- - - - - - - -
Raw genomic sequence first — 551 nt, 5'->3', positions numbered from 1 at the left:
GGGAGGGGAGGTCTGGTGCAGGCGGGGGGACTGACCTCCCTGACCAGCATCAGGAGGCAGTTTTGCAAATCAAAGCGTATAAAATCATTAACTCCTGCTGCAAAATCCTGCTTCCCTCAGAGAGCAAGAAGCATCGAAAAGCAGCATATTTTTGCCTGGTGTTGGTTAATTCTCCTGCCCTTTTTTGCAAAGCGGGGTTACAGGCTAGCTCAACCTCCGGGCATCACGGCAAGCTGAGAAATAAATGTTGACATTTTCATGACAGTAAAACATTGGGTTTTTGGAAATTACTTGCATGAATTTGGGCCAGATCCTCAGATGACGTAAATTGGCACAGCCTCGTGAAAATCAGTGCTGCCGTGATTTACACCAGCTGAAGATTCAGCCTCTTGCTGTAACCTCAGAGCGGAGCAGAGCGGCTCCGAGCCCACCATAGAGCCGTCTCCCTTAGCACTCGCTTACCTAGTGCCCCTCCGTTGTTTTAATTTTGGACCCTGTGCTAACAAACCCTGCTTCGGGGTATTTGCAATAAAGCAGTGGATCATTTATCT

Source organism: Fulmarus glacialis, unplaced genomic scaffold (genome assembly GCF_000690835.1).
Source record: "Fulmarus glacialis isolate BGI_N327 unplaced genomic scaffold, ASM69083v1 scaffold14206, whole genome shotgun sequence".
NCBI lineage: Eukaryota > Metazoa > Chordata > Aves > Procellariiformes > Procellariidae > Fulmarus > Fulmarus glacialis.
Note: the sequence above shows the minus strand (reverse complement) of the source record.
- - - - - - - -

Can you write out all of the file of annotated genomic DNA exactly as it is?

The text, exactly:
Raw genomic sequence first — 551 nt, 5'->3', positions numbered from 1 at the left:
GGGAGGGGAGGTCTGGTGCAGGCGGGGGGACTGACCTCCCTGACCAGCATCAGGAGGCAGTTTTGCAAATCAAAGCGTATAAAATCATTAACTCCTGCTGCAAAATCCTGCTTCCCTCAGAGAGCAAGAAGCATCGAAAAGCAGCATATTTTTGCCTGGTGTTGGTTAATTCTCCTGCCCTTTTTTGCAAAGCGGGGTTACAGGCTAGCTCAACCTCCGGGCATCACGGCAAGCTGAGAAATAAATGTTGACATTTTCATGACAGTAAAACATTGGGTTTTTGGAAATTACTTGCATGAATTTGGGCCAGATCCTCAGATGACGTAAATTGGCACAGCCTCGTGAAAATCAGTGCTGCCGTGATTTACACCAGCTGAAGATTCAGCCTCTTGCTGTAACCTCAGAGCGGAGCAGAGCGGCTCCGAGCCCACCATAGAGCCGTCTCCCTTAGCACTCGCTTACCTAGTGCCCCTCCGTTGTTTTAATTTTGGACCCTGTGCTAACAAACCCTGCTTCGGGGTATTTGCAATAAAGCAGTGGATCATTTATCT

Source organism: Fulmarus glacialis, unplaced genomic scaffold (genome assembly GCF_000690835.1).
Source record: "Fulmarus glacialis isolate BGI_N327 unplaced genomic scaffold, ASM69083v1 scaffold14206, whole genome shotgun sequence".
NCBI lineage: Eukaryota > Metazoa > Chordata > Aves > Procellariiformes > Procellariidae > Fulmarus > Fulmarus glacialis.
Note: the sequence above shows the minus strand (reverse complement) of the source record.